Feb 03, 2022
A VantageScore is a credit score created in 2006 by the three major credit bureaus: Experian, TransUnion, and Equifax. It is different from other credit scores because it considers more than just your payment history. Your VantageScore can be affected by how you use your credit cards, the types of accounts you have, and even whether you have a loan with a co-signer. You are entitled to one free copy of your VantageScore every year.
Today, over 6 billion VantageScore credit scores have been distributed to U.S. lenders. In addition, since its launch in 2006, more than 80 million FICO® Score Open Access transactions (loans where a lender pulls both FICO Scores and VantageScores) have occurred in which consumers received their free VantageScore 2.0 credit score at loan signing or shortly after closing with no impact on their loan terms or pricing.
A VantageScore is a credit score developed by all three nationwide consumer credit reporting agencies: Equifax, Experian, and TransUnion. This score has been available since 2006 and was developed in conjunction with the three credit bureaus and their participating lenders.
VantageScore is designed to be a competitor to FICO®. Still, VantageScore's developers claim that it predicts risk by focusing on "what" consumers have done rather than "why" they did it, like FICO. The significant difference between the two scoring models is that VantageScore doesn't use your credit inquiry history when calculating scores.
VantageScore's primary competitor is the FICO score (used in most lending decisions). However, just like there are different versions of the FICO credit score (Classic, Standard & Advantage), there are different types of VantageScores.
Let's take a look at each one:
This version has been available since 2006 and is typically used in lending decisions by mortgage lenders. Like with other versions of the classic/standard/traditional FICO score, consumers can check their own credit scores for free using Credit Karma or MyFICO.com.
This is a non-traditional score and was introduced to lenders in 2007 with the idea that it would help identify consumers who may be riskier than those with the traditional credit-based FICO score. For example, if your payment history has been "skewed" due to an especially good or bad month with your income, this could cause problems with a traditional credit-based FICO score as it focuses very heavily on payment history.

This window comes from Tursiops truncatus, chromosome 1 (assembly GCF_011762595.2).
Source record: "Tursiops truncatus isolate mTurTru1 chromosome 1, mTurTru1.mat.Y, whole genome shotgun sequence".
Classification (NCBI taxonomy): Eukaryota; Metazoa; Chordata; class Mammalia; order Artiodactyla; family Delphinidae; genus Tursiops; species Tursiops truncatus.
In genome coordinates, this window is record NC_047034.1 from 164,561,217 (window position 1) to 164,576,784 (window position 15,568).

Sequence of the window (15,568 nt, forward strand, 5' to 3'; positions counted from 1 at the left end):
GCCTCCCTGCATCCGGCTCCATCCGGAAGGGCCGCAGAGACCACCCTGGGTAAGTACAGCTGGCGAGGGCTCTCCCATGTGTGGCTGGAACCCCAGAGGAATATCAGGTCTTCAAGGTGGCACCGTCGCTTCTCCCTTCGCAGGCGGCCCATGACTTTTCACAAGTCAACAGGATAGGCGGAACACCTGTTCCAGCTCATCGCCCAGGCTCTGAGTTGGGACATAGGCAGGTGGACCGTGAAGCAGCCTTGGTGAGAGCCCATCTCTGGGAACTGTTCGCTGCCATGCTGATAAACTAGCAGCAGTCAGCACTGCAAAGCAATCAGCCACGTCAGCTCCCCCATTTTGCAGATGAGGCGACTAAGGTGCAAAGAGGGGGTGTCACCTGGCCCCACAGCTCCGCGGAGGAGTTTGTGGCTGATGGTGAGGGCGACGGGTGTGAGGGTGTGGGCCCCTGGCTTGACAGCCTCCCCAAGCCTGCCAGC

Introduced by Experian in 2012 as its own proprietary scoring model for auto loan underwriting purposes (but can also be used by creditors for other types of loans). It's similar to the classic VantageScore but has a different scoring range and weights various factors.
Introduced by TransUnion in 2012 as its own proprietary scoring model for credit card underwriting purposes (but can also be used by creditors for other types of loans). It's similar to the classic VantageScore but has a different scoring range and weights various factors.
In 2014, VantageScore announced an agreement with FICO to offer two new scores: VantageScore 4.0 and VantageScore 4.0 Student Edition, which incorporate some of the best elements of both models into a single score that will be available this fall.
As you can see, there are many variations to VantageScores, just as there are many versions of FICO scores. The bottom line is it's essential to know what type of score a lender will pull when you apply for new credit or refinance your home. Remember that VantageScores are used by all three major consumer reporting agencies (Equifax Experian and TransUnion).
VantageScore 3.0 scores range between 300-850 (the higher, the better), whereas classic FICO scores range between 300-850 (the lower, the better). Scores can vary widely depending on which credit bureau is used to obtain the scores/reports and what version of each individual scoring model is used.
When obtaining a mortgage loan or refinancing your current home, most mortgage lenders will pull a credit score from one of the three major credit bureaus. Each bureau uses its own scoring model, and each scoring model has its differences, so it's essential to know which one they'll be using when you apply for a loan.
In addition to pulling your credit report, lenders also typically pull two scores simultaneously:
1) your FICO® score and/or
2) your VantageScore
Your FICO® score is used extensively in lending decisions. Still, it can vary slightly depending on what version of the FICO score is used by a lender (i.e., Classic, Standard & Advantage). Your VantageScore is also used in most lending decisions, but not all creditors use this type of score.
A credit score is an important number that affects your financial life. Your VantageScore can be different from other credit scores because it takes more factors into account. Knowing your VantageScore can help you understand where you stand financially and what you can do to improve your score. Have you checked your VantageScore lately?